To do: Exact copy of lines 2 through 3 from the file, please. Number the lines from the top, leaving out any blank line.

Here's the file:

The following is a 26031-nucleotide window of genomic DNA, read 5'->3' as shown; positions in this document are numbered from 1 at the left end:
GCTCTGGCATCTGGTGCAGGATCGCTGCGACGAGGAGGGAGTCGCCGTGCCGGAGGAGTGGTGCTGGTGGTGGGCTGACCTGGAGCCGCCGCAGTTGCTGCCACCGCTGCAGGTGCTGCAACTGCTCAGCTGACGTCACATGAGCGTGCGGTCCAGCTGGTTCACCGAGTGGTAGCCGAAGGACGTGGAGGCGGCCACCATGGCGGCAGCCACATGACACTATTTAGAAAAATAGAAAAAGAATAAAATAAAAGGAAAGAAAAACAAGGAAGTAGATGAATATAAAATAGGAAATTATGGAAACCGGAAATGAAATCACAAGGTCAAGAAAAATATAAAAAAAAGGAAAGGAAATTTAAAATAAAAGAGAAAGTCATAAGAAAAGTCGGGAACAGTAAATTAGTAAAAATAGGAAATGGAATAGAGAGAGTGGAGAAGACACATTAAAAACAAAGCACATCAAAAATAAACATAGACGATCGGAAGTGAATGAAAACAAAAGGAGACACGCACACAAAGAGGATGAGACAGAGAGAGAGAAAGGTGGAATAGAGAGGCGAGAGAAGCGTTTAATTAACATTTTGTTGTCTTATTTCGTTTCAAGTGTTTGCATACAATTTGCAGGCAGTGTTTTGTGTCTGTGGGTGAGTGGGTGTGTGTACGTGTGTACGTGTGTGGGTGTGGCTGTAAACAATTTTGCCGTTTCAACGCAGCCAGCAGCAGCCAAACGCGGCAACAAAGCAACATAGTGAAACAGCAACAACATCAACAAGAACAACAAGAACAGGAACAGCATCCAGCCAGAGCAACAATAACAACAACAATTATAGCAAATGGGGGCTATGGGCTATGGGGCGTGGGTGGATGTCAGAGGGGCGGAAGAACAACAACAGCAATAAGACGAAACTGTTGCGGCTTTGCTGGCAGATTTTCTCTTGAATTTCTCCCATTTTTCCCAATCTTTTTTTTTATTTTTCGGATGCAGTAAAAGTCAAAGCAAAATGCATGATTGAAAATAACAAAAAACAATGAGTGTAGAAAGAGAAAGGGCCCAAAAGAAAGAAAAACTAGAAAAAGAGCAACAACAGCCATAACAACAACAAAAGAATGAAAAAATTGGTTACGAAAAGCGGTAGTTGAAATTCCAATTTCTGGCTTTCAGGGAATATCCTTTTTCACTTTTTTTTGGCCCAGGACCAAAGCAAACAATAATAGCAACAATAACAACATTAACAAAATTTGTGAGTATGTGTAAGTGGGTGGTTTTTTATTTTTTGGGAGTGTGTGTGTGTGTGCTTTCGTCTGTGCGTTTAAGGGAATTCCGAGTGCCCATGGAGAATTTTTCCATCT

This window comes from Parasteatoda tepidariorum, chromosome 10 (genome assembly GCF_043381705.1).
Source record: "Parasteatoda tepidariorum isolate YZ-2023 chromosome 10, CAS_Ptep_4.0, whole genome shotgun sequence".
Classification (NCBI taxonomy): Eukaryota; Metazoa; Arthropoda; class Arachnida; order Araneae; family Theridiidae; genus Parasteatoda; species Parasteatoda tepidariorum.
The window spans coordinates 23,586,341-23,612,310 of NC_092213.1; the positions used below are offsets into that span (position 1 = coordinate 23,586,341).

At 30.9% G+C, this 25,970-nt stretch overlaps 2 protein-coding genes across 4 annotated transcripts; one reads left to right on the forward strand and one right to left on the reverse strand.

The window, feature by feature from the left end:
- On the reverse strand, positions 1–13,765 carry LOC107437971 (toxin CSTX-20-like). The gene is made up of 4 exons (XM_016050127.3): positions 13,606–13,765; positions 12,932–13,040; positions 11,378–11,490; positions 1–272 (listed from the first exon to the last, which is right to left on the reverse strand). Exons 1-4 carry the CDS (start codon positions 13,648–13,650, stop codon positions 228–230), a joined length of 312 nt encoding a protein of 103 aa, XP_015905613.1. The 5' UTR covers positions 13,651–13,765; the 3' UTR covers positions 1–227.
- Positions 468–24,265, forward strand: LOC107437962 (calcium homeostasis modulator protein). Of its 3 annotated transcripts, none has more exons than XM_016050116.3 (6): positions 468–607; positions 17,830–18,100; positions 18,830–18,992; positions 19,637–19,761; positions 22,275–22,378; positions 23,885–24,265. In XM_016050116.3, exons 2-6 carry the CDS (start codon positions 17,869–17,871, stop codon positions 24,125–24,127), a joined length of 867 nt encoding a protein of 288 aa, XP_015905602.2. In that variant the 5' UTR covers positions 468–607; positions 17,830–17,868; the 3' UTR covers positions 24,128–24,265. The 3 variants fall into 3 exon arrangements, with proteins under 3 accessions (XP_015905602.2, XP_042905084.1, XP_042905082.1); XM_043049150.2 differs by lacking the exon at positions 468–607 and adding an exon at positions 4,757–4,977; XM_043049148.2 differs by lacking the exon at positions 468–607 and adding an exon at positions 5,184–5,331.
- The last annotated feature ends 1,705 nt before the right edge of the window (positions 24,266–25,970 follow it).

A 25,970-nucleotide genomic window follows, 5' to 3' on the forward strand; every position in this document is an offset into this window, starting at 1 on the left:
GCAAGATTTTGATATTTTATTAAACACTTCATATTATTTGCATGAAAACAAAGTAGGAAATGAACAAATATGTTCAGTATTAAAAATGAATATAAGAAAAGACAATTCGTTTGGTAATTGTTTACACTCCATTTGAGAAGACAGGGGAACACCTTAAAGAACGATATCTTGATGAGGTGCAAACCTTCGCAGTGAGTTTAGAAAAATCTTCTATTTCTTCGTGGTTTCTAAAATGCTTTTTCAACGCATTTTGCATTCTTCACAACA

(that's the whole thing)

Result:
GCTCTGGCATCTGGTGCAGGATCGCTGCGACGAGGAGGGAGTCGCCGTGCCGGAGGAGTGGTGCTGGTGGTGGGCTGACCTGGAGCCGCCGCAGTTGCTGCCACCGCTGCAGGTGCTGCAACTGCTCAGCTGACGTCACATGAGCGTGCGGTCCAGCTGGTTCACCGAGTGGTAGCCGAAGGACGTGGAGGCGGCCACCATGGCGGCAGCCACATGACACTATTTAGAAAAATAGAAAAAGAATAAAATAAAAGGAAAGAAAAACAAGGAAGTAGATGAATATAAAATAGGAAATTATGGAAACCGGAAATGAAATCACAAGGTCAAGAAAAATATAAAAAAAAGGAAAGGAAATTTAAAATAAAAGAGAAAGTCATAAGAAAAGTCGGGAACAGTAAATTAGTAAAAATAGGAAATGGAATAGAGAGAGTGGAGAAGACACATTAAAAACAAAGCACATCAAAAATAAACATAGACGATCGGAAGTGAATGAAAACAAAAGGAGACACGCACACAAAGAGGATGAGACAGAGAGAGAGAAAGGTGGAATAGAGAGGCGAGAGAAGCGTTTAATTAACATTTTGTTGTCTTATTTCGTTTCAAGTGTTTGCATACAATTTGCAGGCAGTGTTTTGTGTCTGTGGGTGAGTGGGTGTGTGTACGTGTGTACGTGTGTGGGTGTGGCTGTAAACAATTTTGCCGTTTCAACGCAGCCAGCAGCAGCCAAACGCGGCAACAAAGCAACATAGTGAAACAGCAACAACATCAACAAGAACAACAAGAACAGGAACAGCATCCAGCCAGAGCAACAATAACAACAACAATTATAGCAAATGGGGGCTATGGGCTATGGGGCGTGGGTGGATGTCAGAGGGGCGGAAGAACAACAACAGCAATAAGACGAAACTGTTGCGGCTTTGCTGGCAGATTTTCTCTTGAATTTCTCCCATTTTTCCCAATCTTTTTTTTTATTTTTCGGATGCAGTAAAAGTCAAAGCAAAATGCATGATTGAAAATAACAAAAAACAATGAGTGTAGAAAGAGAAAGGGCCCAAAAGAAAGAAAAACTAGAAAAAGAGCAACAACAGCCATAACAACAACAAAAGAATGAAAAAATTGGTTACGAAAAGCGGTAGTTGAAATTCCAATTTCTGGCTTTCAGGGAATATCCTTTTTCACTTTTTTTTGGCCCAGGACCAAAGCAAACAATAATAGCAACAATAACAACATTAACAAAATTTGTGAGTATGTGTAAGTGGGTGGTTTTTTATTTTTTGGGAGTGTGTGTGTGTGTGCTTTCGTCTGTGCGTTTAAGGGAATTCCGAGTGCCCATGGAGAATTTTTCCATCT

This window comes from Parasteatoda tepidariorum, chromosome 10 (genome assembly GCF_043381705.1).